Below is the text of the speech made by Stephen Timms, the then Minister of State for Pension Reform, to the ABI Saver Summit on 5th December 2005.
I’m very pleased to be able to join you this morning at what is unquestionably a crucial point for pensions reform. And I want to acknowledge the way in which the Saver Summit has established itself as a central forum for the pensions industry to come together and focus on the challenge of helping people save adequately for retirement. Following publication of the Pensions Commission report last week, the importance of pensions reform has perhaps never been higher on the public policy agenda.
Building on progress so far
Our 2002 Green Paper first highlighted the need for people to save more or work longer to achieve the retirement income they want and expect. It established the Pensions Commission to review long-term progress. And last year, in its initial report, the Pensions Commission calculated that nearly 10 million people are not saving enough for their retirement. I’ll be interested to see the findings of your annual State of the Nation’s Savings report when the results are published later today.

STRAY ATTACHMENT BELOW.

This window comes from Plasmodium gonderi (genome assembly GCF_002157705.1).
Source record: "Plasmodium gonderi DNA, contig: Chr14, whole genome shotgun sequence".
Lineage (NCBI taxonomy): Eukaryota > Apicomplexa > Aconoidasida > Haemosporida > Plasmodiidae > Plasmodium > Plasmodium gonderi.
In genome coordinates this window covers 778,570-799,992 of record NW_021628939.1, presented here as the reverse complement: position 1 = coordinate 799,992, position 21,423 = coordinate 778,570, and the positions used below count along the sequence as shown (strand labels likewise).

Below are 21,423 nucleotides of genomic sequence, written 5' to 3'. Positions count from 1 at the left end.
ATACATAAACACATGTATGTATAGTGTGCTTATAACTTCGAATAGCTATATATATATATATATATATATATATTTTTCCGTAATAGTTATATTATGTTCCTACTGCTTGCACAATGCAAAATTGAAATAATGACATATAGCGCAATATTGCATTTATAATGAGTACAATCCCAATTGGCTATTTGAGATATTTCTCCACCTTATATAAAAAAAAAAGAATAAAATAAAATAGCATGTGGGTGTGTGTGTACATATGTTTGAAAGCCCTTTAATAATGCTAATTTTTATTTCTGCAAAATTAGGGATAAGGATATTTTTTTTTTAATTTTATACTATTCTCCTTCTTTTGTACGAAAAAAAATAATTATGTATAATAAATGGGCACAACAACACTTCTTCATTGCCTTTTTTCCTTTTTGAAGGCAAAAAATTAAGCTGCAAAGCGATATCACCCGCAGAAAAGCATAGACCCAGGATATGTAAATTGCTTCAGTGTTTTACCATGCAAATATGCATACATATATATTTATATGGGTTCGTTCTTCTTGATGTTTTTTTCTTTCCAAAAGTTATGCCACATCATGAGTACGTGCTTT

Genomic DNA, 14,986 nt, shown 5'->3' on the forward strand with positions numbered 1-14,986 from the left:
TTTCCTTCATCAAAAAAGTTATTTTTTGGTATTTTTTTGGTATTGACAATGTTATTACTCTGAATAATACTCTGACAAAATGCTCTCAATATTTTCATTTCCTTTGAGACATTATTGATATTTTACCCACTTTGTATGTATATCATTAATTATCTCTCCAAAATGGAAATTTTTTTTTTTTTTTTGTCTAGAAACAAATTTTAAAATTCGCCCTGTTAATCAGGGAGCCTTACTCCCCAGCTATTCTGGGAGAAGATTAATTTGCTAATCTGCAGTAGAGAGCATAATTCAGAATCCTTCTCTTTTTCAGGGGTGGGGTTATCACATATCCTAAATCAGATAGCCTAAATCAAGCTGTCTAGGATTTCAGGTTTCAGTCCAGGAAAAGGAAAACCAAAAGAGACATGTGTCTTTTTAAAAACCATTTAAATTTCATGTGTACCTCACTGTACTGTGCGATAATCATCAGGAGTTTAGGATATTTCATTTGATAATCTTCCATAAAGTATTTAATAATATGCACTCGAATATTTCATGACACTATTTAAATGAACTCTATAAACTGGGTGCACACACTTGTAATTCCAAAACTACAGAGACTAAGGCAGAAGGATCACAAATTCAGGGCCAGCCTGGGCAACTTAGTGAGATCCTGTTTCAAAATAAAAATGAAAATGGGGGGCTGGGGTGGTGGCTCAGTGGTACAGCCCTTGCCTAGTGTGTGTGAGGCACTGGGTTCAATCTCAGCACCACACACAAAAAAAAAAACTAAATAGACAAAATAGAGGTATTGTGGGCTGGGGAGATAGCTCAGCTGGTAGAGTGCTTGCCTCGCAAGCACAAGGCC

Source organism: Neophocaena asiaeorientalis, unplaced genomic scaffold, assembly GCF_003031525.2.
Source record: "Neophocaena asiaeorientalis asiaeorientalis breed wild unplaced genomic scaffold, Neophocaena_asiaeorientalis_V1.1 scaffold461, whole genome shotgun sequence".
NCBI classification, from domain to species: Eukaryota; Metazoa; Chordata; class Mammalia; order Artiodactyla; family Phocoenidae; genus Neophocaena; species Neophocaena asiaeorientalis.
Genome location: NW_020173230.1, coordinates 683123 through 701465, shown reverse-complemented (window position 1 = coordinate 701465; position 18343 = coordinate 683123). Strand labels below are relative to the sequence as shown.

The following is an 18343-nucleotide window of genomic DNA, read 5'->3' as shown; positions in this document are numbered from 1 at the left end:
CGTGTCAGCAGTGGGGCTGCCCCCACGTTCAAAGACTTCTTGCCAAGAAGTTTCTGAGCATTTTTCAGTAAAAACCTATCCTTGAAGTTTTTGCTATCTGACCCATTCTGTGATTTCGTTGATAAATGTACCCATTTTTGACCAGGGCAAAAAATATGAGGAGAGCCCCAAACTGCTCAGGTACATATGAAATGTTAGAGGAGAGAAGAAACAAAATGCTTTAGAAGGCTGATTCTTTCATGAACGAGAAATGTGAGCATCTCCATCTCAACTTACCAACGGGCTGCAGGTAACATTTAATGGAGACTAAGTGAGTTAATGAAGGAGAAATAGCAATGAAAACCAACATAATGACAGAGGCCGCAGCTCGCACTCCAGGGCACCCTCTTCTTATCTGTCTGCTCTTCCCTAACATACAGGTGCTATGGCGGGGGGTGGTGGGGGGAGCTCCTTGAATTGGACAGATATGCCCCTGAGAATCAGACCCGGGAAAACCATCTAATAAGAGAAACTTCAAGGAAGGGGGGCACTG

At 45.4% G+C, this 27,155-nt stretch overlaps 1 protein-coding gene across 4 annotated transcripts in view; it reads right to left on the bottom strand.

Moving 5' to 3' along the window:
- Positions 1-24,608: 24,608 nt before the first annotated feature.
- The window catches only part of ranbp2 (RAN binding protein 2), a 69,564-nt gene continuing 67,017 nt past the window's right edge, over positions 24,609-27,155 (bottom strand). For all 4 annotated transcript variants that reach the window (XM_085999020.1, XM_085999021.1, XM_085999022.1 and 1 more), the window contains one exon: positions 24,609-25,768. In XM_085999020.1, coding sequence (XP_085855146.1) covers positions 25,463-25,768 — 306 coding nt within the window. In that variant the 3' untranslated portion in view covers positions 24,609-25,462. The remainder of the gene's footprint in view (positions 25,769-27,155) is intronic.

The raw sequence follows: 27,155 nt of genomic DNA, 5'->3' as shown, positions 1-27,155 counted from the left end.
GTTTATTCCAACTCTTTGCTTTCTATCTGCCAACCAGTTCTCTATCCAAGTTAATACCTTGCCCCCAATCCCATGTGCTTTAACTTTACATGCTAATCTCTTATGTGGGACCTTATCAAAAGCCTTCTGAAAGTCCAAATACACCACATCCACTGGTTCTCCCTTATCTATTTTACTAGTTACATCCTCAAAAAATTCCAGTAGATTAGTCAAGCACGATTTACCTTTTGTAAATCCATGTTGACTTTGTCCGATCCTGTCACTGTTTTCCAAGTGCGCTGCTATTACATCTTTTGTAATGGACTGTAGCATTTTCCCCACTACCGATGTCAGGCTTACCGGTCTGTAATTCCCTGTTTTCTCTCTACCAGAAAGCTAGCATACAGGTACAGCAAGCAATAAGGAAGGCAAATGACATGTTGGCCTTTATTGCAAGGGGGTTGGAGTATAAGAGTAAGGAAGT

But the scale of the challenge we face is clear. I don’t intend to focus on that this morning – except to make two important points.
Firstly that we have made significant progress over the past eight years. It was right to focus on the short-term crisis of pensioner poverty that we faced when in 1997. In lifting nearly 2 million pensioners out of absolute poverty; in spending £11 billion extra each year on pensioners with almost half of the extra going to the least well-off third; in virtually eradicating abject pensioner poverty; in making all those improvements we have built a foundation on which to encourage people to save. Pension Credit has been instrumental in achieving this progress, and it also means that, for the first time, people with modest private savings could be rewarded rather than penalised pound for pound for the savings that they had made.
Our focus today on encouraging people to save more would have made no sense in a world where large numbers of single pensioners were living on £69 a week, and all of them faced the disincentive to saving of pound-for-pound withdrawal.